The Building Conservation Directory 2024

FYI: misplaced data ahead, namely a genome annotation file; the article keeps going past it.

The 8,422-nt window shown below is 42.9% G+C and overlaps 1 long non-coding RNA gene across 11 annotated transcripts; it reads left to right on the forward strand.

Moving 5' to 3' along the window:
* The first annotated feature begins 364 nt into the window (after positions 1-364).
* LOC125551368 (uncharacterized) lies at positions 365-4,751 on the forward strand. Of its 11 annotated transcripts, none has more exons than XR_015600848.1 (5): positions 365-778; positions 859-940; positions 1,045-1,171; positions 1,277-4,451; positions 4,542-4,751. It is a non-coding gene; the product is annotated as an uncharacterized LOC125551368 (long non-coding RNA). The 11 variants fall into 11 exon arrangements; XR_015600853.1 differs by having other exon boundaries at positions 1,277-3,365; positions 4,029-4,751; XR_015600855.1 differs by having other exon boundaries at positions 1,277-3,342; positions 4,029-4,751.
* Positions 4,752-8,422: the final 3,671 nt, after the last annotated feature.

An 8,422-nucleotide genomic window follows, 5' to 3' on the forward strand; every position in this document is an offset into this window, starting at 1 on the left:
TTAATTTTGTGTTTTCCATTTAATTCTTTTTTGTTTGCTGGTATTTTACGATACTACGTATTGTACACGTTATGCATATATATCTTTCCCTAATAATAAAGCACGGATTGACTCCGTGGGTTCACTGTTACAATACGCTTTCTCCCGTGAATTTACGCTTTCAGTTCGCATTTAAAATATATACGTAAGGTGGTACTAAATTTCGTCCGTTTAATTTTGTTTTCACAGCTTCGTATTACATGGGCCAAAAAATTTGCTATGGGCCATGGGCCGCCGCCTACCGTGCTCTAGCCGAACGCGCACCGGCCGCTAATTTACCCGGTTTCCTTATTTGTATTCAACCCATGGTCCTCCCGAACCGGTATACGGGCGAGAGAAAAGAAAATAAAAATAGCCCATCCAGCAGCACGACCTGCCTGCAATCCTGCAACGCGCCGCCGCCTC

46 THE BUILDING CONSERVATION DIRECTORY 2024 CATHEDRAL COMMUNICATIONS TALES OF THE UNEXPECTED Safety issues and the need for creative responses JONATHAN DEEMING REVIVING OUR historic buildings brings unique challenges in many areas, not least of which is site management. For the UK’s retrofit agenda to be successful, this is an area that almost all architecture practices and contractors will need to get to grips with, as their portfolio of work shifts from mostly new build to a more balanced ‘retrofit and reuse’ approach. The basic principles remain the same on any construction site: to ensure that a project is safe to build, use and maintain. For new build projects, site management is established at the beginning of the process and can be planned using data and lessons carried over from similar projects. With conservation, or any retrofit or reuse project, the site is already live and will present an exclusive set of circumstances. It is here that experience in working on existing sites is essential. Many of these projects are without precedent, and as complex as they are valuable. They need to be as bespoke as any new design, but they also invariably come with a distinctive story that can be used to guide the approach. Whilst working on ‘live’ operational sites brings its own challenges, it can also present opportunities to do things that seem practically impossible and can sometimes facilitate innovations for the visitor experience. Some of these result in examples where the challenges have been great but have been overcome through an innovative approach. SCAFFOLD AS OPPORTUNITY When overhauling the roofs and refurbishing the orangery at the National Trust’s Dyrham Park, we knew it would involve a lot of scaffolding. The roof was 150 years old, and we would expect the new roof to last just as long, so it is unlikely that an opportunity for undertaking such a significant task will happen again in any of our lifetimes. Dyrham Park Mansion is a Grade I listed baroque country house in Gloucestershire, built in the late 17th century. Owned by the National Trust, the estate comprises the mansion, orangery, stable block and church set in an ancient, landscaped deer park of over 260 acres. In 2013, Purcell was commissioned to undertake a £4.2 million programme of re-roofing and masonry repair works, internal reservicing, conservation and repair to the orangery and the installation of a new biomass boiler plant. A stipulation from the client was that Dyrham would remain open to the public throughout and that public activities and educational opportunities would be woven into the programme. Scaffolding is an obvious obstacle to any attraction but there was no way of avoiding having it on the site – lots of it. Our thoughts therefore turned to looking at how the scaffolding could be part of a new temporary visitor experience. From this notion came the idea of using the scaffolding to give visitors a rare opportunity to access the site and see the extent of the work needed to take apart such a large and complex roof, making it weather tight and secure for the future. In essence, an undesirable scaffold was flipped into a revenue stream and enhanced visitor opportunity. After looking at various possibilities, it was decided that the best solution was to install a solid, wide walkway with passing points, fully accessible via a lift. An internal working scaffold was supplemented by a second outer scaffold for the public, allowing the works to be observed as they progressed. Site huts at the base of the scaffold equipped visitors with PPE and allowed collection of their waiver forms. The contractor provided a visitor guide and programmed ‘meet the builder’ days for students and local colleges to run alongside existing apprenticeship and training programmes. Purcell’s team provided student placements and work experience along with a programme of expert talks for the public. Entirely freestanding and made up of 500 tonnes of scaffolding, the structure was fixed into the ground with mini piles, removing the risk of fabric damage had it been tied to the building. The scaffolding covered an area 47.5 metres long and 38.2 metres wide. It was a modular system, so that the sections could be assembled on the ground and craned into place. The scaffold area was sufficient Canterbury Cathedral and the restored Great South Window: every conservation project requires bespoke solutions to ensure the safety of everyone, from those who use the building to those working on its fabric. (Photo: Purcell)